Can we talk for a minute!
I heard through the grapevine that parents are scared to death of hospitals. They are scary and dangerous. Did you know there is no guarantee that you will be able to deliver at home or in a birthing center just because you are planning your labor there – you may have to be transferred to a hospital. Now you are scared to death.
Providers are talking to you, you may be listening but not hearing. Your anxiety level is too high and you are too scared. Once you become pregnant you are responsible for this child’s whole life. This child is counting on you to take care of it, make responsible decisions.
In my class we discuss what hospital procedures consist of and why. I will give you vital information below, can you pick out the incorrect statement
- You are told you need an IV- fluid replacement is important You will lose fluid from sweating, breathing, and your body’s temperature trying to regulate itself, blood loss from delivery and breastfeeding. Loss of fluid after delivery, potentially in a few hours, you may feel weak, light headed, dizzy, your blood pressure may drop, pulse will go up, may have a fever- sips of fruit juice and coconut water are not sufficient. You need an IV or 8 full glasses of water every hour.
- Vaginal exam needed Leopold maneuver is not a definitive way to determine baby position. A contraction causes a temporary decrease in the baby’s and your blood supply and consequently oxygen level. Now you are contracting, taxing the uterus and unable to deliver vaginally. What condition will this baby be in upon delivery? Vaginal exam is more than just putting 2 fingers inside of you – the examiner also feels the baby’s suture lines in the head to determine the head is in the proper position, feel if water bag is in place (can have a little fluid and not know your water broke) , where is the baby head, if the head is high and not in the pelvis, if your bag of water has broken the cord can fall through the vagina (true emergency c/section or immediate fetal death can result due to cord compression). Generally pelvic examinations may be every 4 hours in the early part of labor, but will increase in frequency when close to delivery.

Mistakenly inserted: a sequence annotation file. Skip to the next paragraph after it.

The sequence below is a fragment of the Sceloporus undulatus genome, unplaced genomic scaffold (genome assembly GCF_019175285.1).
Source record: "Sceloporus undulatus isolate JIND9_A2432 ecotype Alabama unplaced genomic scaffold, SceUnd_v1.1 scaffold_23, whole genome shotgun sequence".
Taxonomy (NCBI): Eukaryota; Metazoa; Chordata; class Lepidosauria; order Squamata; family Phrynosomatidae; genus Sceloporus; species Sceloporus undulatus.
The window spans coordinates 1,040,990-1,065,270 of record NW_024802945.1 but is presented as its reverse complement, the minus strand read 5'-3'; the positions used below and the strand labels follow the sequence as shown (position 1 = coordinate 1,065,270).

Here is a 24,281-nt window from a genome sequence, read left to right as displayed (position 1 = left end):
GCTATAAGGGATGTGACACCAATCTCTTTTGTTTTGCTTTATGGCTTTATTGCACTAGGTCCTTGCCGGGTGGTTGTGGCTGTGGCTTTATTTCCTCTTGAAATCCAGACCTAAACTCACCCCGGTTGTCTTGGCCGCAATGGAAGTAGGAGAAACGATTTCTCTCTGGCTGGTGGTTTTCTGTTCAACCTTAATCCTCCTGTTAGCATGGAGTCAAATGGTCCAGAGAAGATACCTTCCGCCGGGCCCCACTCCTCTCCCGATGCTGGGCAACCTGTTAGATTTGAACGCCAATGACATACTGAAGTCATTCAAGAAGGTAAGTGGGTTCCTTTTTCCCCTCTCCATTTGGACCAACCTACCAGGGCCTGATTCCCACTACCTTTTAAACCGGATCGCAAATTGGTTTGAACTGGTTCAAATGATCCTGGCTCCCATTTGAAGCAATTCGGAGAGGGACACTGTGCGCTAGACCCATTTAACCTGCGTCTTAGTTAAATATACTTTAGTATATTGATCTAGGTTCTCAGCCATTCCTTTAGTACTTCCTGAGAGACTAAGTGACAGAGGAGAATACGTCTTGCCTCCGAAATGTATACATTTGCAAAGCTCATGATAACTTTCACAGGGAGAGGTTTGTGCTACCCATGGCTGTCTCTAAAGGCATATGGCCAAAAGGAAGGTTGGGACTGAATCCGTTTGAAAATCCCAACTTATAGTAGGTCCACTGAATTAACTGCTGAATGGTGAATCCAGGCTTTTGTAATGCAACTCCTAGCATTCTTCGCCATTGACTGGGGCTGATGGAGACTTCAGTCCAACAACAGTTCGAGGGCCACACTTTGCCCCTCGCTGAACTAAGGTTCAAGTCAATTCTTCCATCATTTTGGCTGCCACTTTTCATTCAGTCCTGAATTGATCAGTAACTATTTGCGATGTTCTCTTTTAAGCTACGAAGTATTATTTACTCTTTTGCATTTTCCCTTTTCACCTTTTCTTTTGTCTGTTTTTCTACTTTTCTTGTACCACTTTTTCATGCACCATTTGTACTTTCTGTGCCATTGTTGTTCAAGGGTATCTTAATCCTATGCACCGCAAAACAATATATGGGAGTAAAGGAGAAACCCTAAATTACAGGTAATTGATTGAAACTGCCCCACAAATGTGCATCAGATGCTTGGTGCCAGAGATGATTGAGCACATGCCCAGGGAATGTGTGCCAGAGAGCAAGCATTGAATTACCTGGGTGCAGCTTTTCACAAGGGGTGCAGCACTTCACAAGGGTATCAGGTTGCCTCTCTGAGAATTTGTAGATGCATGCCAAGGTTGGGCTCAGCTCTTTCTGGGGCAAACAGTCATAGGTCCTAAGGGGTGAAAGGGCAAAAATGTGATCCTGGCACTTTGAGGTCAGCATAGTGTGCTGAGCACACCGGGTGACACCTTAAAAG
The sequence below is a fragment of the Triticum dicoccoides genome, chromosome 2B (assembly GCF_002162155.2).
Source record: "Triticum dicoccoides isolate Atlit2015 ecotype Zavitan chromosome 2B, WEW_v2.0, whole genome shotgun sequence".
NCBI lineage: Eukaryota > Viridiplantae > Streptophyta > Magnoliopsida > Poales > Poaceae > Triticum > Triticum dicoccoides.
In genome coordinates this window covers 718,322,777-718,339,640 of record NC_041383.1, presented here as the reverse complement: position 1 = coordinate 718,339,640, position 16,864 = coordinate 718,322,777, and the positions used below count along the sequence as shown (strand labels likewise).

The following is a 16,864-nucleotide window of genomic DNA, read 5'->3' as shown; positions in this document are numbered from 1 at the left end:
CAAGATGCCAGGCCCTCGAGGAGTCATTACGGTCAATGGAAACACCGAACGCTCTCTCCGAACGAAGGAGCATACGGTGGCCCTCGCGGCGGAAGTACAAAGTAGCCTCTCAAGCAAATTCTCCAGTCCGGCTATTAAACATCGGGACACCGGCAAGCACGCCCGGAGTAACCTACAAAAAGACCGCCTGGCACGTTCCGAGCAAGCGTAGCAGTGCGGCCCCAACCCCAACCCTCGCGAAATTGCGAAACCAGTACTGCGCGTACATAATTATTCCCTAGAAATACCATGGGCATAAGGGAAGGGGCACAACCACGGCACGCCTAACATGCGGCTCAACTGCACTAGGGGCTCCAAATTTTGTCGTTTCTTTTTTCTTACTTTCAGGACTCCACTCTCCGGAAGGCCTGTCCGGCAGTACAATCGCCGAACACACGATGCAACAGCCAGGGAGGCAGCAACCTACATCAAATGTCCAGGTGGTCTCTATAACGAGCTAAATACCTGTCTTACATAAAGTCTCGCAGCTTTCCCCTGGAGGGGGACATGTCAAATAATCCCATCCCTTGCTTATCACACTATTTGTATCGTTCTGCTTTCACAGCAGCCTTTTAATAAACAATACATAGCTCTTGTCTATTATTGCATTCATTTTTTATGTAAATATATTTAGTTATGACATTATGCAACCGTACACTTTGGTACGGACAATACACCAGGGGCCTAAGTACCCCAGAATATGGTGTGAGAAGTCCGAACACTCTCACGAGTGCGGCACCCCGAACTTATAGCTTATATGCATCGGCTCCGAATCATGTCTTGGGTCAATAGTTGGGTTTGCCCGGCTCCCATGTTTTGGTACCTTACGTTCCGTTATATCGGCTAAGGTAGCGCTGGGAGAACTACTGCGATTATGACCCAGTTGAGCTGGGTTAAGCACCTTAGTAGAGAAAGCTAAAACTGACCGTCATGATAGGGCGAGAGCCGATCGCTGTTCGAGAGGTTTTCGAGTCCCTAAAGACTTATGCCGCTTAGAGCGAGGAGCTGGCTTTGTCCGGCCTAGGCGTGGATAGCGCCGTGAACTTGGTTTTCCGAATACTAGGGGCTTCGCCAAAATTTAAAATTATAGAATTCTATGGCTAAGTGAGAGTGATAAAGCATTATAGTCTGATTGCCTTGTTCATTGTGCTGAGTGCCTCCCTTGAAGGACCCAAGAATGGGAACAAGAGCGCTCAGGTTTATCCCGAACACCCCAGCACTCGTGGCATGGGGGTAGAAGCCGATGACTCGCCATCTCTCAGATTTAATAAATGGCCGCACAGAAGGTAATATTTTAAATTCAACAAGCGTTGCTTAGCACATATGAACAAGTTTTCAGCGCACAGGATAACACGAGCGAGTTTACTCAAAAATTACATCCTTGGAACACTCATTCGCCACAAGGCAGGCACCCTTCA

- It’s great to have companion able to assist with your labor. You will need that comfort and guidance, each person is different and each person’s body is different and each delivery is different. Past experience does not predict your present delivery circumstance. Your assistants do not have access to your records and may not have vital information needed to make a medical decision. Every team member has a specific role and different levels of education and experience in the field of obstetrics.
- you must be in the monitored while in labor – sometimes there is flexibility in this, but if there is high risk situation – continuous monitoring may be required due to hospital policy or Department of Health policy. If you are in early labor – without oxytocin – you may be eligible for intermittent monitoring with ambulation (walking) – it never hurts to ask.
Take my class – “The need to know is so important “
Know what questions to ask and what you options are!
Your Nurse is a Nurse as well as an educator , medical assistance will help with your comfort – Its all about team work!!